Ania Bas is an artist and writer. Through her practice she explores how narratives shape understanding, mythology and knowledge of places and people. Her work takes diverse forms of text, events, walks, performances, useful objects and publications. She creates situations that support dialogue and question existing frameworks of participation. She investigates ways of working, making and thinking together. 

Ania's debut novel Odd Hours will be published by Welbeck in June 2022. 

Her work has been commissioned by the Tate, Whitechapel Gallery, Art on the Underground, Yorkshire Artspace. Ania is a co-founder of The Walking Reading Group (2013 - ongoing). She is Open School East Alumna (2013- 2014) and Faber Academy Alumna (2018).

She, as a writer, is represented by Ben Dunn at DunnFogg.

Contact Ania on: aniabas{dot}gmail{dot}com

Current works:

Unsolicited Advice, text based artwork, commissioned by Alchemy Film & Moving Image Festival (2021)
Footnotes, Outdoor Activities, text based artwork, commissioned by Coventry Biennial (2020)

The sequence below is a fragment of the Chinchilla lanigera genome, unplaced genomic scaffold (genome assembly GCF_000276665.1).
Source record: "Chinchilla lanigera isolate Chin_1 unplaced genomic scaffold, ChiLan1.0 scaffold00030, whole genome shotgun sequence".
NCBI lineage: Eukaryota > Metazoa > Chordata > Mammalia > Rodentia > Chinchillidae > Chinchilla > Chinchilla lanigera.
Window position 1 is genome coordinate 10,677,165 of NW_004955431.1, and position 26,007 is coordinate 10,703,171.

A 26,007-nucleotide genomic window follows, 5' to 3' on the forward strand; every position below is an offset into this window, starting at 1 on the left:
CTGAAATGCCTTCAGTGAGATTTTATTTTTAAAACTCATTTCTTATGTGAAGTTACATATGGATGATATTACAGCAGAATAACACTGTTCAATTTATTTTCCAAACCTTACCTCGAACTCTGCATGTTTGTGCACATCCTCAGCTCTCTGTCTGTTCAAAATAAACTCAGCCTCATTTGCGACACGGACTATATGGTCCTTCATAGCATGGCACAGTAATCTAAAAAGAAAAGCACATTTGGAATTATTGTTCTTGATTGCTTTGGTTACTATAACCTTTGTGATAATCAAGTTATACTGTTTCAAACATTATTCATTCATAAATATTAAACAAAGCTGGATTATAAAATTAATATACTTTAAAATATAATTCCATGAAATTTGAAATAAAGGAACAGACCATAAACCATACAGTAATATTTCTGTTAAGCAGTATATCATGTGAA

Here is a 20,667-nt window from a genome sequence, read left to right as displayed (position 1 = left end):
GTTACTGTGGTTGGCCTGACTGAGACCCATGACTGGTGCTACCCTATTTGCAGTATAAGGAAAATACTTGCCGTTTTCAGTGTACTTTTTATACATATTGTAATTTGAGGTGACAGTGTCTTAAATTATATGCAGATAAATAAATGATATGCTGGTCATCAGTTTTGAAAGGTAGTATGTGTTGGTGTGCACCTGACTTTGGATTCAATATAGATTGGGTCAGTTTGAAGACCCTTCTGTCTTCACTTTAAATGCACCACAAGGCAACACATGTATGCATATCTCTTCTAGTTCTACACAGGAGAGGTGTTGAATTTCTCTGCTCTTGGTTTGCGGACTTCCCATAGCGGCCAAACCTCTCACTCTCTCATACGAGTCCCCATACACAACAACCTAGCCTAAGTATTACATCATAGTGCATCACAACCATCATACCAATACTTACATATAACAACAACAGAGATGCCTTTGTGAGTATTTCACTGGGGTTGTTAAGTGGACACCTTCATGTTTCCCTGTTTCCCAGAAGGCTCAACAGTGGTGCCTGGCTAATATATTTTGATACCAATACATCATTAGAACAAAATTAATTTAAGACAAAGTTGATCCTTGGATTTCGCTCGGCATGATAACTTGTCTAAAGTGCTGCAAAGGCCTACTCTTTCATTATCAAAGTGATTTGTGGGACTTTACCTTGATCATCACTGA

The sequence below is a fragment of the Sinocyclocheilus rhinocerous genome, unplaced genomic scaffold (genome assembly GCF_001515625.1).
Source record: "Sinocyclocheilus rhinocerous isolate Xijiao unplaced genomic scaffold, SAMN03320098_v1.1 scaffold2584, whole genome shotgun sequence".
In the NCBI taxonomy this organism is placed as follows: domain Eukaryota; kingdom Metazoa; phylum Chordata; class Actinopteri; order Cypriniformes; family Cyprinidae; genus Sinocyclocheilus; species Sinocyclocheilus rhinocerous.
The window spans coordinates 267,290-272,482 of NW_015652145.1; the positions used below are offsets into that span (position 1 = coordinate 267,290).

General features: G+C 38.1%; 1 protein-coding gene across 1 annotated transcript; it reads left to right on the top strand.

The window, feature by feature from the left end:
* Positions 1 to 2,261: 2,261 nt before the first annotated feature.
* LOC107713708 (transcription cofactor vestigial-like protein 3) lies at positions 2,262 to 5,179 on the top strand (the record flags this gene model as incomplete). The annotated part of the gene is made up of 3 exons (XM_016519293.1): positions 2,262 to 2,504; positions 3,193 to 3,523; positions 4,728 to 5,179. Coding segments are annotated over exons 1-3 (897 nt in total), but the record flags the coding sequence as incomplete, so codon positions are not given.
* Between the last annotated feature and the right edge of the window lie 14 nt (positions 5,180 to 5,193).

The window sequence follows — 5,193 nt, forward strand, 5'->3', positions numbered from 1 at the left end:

Reasons, 2 digital posters, design by Rose Nordin. Commissioned and supported by Heart of Glass and New Art West Midlands (2020)
The Walking Reading Group on Care, (2017 - ongoing)
Gen Z, a lifestyle magazine co-created with young people from Gravesend, commissioned by Cement Fields (2018 - 2020)
Art UK Home School, on-line learning resource (2020)

Selection of recent works:
A New Career In A New Town is a creative writing manual, a diary and a selection of experimental texts that respond to the context of a new town being built on the banks of the Thames in North Kent, developed through DIY with Live Art Development Agency and Whitstable Biennale (Kent, 2019)
Three Walks, performative walks on the isle of Portland, commissioned by b-side festival (Portland, 2018)
An Edible Portion of Truth, an audio work composed of six chapters of lively narratives exploring childhood, sexuality, the hardships of adulthood and troubles of getting old. Commissioned by Cubitt as part of their Going Places programme funded through Arts Council England’s Celebrating Age. (London, 2018)

Photograph by Rosie Lonsdale